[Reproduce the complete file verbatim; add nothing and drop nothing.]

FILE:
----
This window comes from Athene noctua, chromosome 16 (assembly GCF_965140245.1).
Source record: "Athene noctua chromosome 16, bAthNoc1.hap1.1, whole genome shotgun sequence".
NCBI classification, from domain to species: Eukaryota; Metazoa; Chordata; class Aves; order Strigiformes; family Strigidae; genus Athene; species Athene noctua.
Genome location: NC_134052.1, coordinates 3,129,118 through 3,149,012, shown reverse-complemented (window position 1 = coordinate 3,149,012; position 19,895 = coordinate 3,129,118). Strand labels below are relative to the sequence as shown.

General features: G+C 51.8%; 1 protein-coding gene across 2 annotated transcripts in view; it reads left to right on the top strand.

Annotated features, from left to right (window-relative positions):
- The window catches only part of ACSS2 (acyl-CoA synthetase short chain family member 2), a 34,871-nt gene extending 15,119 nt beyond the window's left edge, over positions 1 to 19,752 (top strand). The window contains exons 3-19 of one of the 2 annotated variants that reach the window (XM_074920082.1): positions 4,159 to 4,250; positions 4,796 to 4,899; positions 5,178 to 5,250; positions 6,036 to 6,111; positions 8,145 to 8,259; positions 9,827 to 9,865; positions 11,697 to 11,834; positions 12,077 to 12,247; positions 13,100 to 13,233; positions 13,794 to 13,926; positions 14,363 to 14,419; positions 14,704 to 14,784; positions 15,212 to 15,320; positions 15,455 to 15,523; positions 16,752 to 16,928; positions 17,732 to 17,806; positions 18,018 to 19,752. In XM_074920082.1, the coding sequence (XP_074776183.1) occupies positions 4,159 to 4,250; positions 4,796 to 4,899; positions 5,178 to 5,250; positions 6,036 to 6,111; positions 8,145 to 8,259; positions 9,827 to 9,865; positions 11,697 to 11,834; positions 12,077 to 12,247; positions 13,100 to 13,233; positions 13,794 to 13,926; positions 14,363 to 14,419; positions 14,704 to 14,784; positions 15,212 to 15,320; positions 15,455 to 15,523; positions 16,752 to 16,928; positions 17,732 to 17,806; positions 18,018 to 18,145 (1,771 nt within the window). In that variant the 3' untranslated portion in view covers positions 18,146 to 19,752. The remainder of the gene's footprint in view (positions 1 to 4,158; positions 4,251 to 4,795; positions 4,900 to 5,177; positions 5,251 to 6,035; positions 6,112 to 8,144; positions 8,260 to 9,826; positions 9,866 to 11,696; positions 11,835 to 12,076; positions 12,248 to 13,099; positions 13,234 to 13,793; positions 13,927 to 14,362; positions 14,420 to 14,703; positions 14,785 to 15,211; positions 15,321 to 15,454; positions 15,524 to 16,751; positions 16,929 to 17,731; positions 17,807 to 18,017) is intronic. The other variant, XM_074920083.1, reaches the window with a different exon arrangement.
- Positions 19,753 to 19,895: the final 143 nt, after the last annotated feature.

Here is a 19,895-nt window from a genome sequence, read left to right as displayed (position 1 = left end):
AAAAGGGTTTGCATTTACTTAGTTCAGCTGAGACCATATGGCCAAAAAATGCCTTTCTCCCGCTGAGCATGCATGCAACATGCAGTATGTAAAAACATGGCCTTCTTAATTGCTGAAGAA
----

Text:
This window comes from Athene noctua, chromosome 16 (assembly GCF_965140245.1).
Source record: "Athene noctua chromosome 16, bAthNoc1.hap1.1, whole genome shotgun sequence".
NCBI classification, from domain to species: Eukaryota; Metazoa; Chordata; class Aves; order Strigiformes; family Strigidae; genus Athene; species Athene noctua.
Genome location: NC_134052.1, coordinates 3,129,118 through 3,149,012, shown reverse-complemented (window position 1 = coordinate 3,149,012; position 19,895 = coordinate 3,129,118). Strand labels below are relative to the sequence as shown.

General features: G+C 51.8%; 1 protein-coding gene across 2 annotated transcripts in view; it reads left to right on the top strand.

Annotated features, from left to right (window-relative positions):
- The window catches only part of ACSS2 (acyl-CoA synthetase short chain family member 2), a 34,871-nt gene extending 15,119 nt beyond the window's left edge, over positions 1 to 19,752 (top strand). The window contains exons 3-19 of one of the 2 annotated variants that reach the window (XM_074920082.1): positions 4,159 to 4,250; positions 4,796 to 4,899; positions 5,178 to 5,250; positions 6,036 to 6,111; positions 8,145 to 8,259; positions 9,827 to 9,865; positions 11,697 to 11,834; positions 12,077 to 12,247; positions 13,100 to 13,233; positions 13,794 to 13,926; positions 14,363 to 14,419; positions 14,704 to 14,784; positions 15,212 to 15,320; positions 15,455 to 15,523; positions 16,752 to 16,928; positions 17,732 to 17,806; positions 18,018 to 19,752. In XM_074920082.1, the coding sequence (XP_074776183.1) occupies positions 4,159 to 4,250; positions 4,796 to 4,899; positions 5,178 to 5,250; positions 6,036 to 6,111; positions 8,145 to 8,259; positions 9,827 to 9,865; positions 11,697 to 11,834; positions 12,077 to 12,247; positions 13,100 to 13,233; positions 13,794 to 13,926; positions 14,363 to 14,419; positions 14,704 to 14,784; positions 15,212 to 15,320; positions 15,455 to 15,523; positions 16,752 to 16,928; positions 17,732 to 17,806; positions 18,018 to 18,145 (1,771 nt within the window). In that variant the 3' untranslated portion in view covers positions 18,146 to 19,752. The remainder of the gene's footprint in view (positions 1 to 4,158; positions 4,251 to 4,795; positions 4,900 to 5,177; positions 5,251 to 6,035; positions 6,112 to 8,144; positions 8,260 to 9,826; positions 9,866 to 11,696; positions 11,835 to 12,076; positions 12,248 to 13,099; positions 13,234 to 13,793; positions 13,927 to 14,362; positions 14,420 to 14,703; positions 14,785 to 15,211; positions 15,321 to 15,454; positions 15,524 to 16,751; positions 16,929 to 17,731; positions 17,807 to 18,017) is intronic. The other variant, XM_074920083.1, reaches the window with a different exon arrangement.
- Positions 19,753 to 19,895: the final 143 nt, after the last annotated feature.

Here is a 19,895-nt window from a genome sequence, read left to right as displayed (position 1 = left end):
AAAAGGGTTTGCATTTACTTAGTTCAGCTGAGACCATATGGCCAAAAAATGCCTTTCTCCCGCTGAGCATGCATGCAACATGCAGTATGTAAAAACATGGCCTTCTTAATTGCTGAAGAA